A wave of social unrest -- from Chile and Ecuador to Lebanon -- has Moody’s Investors Service worried.

The rating company said its 2020 outlook for global sovereign credit is negative, given unpredictable domestic and geopolitical risks and a push for populist policies that weaken institutions, help slow growth and boost the risk of economic and financial shocks. Governments will struggle to address further credit challenges in the coming year, analysts including Jaime Reusche, Calyn Lindquist and Marie Diron wrote in a note on Monday.

“‘Populist’ movements have emerged in recent years, either from the political fringe or from within established parties, often in reaction to years of stagnant incomes and rising income inequality,” they wrote. “Escalating global and regional trade tensions increase the risk of financial or economic shocks, and the weakening of multilateral institutions dents policy makers’ ability to deal with those shocks.”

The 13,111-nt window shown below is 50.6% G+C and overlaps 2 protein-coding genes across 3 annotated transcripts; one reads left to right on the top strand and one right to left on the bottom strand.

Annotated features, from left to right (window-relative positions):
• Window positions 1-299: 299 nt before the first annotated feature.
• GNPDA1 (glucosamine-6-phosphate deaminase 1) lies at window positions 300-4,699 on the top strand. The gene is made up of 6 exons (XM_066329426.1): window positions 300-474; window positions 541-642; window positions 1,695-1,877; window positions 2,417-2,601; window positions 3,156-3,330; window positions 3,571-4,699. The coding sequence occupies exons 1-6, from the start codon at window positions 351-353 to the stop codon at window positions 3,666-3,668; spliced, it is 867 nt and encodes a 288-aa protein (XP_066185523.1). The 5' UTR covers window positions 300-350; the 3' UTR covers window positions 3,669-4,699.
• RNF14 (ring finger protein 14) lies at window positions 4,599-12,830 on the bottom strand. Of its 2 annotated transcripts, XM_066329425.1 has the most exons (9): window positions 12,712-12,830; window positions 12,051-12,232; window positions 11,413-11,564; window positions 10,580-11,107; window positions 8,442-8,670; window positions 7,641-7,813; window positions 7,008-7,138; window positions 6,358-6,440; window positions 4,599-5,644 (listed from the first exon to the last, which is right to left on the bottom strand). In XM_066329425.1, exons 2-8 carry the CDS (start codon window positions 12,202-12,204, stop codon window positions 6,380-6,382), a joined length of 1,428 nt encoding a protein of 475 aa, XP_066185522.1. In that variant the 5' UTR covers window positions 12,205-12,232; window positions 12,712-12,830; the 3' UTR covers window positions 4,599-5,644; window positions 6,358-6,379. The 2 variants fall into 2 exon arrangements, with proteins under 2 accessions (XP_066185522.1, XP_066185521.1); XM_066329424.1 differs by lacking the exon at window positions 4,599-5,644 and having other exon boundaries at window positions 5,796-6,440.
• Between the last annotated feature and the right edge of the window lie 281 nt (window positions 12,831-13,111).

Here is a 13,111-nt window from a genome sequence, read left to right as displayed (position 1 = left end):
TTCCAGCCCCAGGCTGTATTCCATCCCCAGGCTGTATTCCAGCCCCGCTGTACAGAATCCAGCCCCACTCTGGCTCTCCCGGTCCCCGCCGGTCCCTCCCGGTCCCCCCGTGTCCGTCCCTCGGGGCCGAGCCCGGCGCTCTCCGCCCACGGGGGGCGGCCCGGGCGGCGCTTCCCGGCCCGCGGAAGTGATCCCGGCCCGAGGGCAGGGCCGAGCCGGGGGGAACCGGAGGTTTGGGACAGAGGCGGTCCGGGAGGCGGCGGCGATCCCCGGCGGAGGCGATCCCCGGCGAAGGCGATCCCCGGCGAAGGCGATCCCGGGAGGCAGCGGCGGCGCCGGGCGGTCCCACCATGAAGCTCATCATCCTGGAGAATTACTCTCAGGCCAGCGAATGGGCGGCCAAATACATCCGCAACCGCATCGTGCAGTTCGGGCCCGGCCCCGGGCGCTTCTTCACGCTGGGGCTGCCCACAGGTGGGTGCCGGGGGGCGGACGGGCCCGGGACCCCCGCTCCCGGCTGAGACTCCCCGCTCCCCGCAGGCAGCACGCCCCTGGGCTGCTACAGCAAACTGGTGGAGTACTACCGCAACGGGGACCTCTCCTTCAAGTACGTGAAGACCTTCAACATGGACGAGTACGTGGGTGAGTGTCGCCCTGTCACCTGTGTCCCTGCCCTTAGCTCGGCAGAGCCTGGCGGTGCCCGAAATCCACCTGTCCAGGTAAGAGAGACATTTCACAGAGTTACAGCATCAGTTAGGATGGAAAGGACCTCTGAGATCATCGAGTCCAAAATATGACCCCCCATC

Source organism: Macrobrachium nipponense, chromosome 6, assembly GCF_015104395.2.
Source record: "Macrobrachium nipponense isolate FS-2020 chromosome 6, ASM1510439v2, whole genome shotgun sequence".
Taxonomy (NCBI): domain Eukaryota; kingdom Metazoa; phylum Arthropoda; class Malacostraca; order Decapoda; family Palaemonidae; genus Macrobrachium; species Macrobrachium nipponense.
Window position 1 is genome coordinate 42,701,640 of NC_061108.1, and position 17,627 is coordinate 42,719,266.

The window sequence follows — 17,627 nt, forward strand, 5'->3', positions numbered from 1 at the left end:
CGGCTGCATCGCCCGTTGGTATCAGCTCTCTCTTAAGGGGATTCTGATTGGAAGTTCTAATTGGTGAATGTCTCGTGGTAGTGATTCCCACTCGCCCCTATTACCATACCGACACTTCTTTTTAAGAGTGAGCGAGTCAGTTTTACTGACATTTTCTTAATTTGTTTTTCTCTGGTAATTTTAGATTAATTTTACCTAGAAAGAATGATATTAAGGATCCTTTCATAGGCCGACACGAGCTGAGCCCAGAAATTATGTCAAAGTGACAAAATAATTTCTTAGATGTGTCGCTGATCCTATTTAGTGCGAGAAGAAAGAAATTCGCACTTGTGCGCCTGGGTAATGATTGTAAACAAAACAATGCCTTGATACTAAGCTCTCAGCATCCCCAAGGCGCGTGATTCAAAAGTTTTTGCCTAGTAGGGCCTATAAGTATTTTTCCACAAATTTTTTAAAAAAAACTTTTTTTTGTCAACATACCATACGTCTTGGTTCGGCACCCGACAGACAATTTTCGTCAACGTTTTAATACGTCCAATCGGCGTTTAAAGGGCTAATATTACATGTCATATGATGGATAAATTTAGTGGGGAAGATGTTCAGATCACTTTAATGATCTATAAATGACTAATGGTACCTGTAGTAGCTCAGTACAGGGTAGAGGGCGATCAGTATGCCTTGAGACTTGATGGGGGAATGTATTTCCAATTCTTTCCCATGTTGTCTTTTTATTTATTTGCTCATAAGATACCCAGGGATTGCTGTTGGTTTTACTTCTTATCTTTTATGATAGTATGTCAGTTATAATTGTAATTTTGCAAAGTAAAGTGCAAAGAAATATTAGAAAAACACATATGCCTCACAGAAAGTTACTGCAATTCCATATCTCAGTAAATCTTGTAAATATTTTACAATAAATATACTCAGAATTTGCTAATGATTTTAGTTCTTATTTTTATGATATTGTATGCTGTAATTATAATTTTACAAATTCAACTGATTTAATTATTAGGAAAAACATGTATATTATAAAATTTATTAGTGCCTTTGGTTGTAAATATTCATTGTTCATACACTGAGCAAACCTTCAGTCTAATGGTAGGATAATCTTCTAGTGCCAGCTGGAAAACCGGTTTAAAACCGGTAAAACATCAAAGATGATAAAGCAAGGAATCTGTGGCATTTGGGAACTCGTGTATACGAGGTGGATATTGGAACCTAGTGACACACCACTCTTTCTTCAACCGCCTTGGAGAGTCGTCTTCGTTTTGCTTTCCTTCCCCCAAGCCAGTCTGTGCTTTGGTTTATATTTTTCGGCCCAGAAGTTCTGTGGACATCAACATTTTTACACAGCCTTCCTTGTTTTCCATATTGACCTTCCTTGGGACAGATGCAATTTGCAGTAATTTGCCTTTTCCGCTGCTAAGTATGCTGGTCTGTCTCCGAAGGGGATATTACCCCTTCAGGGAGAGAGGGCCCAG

In Latin America, social demands in recent months make it harder for authorities to target reform and fiscal programs that support growth and public finances, they wrote. Weaker governance undermines creditworthiness, and less predictability means governments will be less resilient to shocks such as the U.S.-China trade war, especially in emerging markets.

Most emerging and frontier-market sovereigns are also running out of room to tweak fiscal and monetary policy because of their vulnerability to capital flow reversals, Moody’s said. The analysts expect flows to remain under pressure in 2020 and beyond, especially if the the U.S. and China escalate their trade spat or growth worsens in higher-debt countries.

This article was provided by Bloomberg News.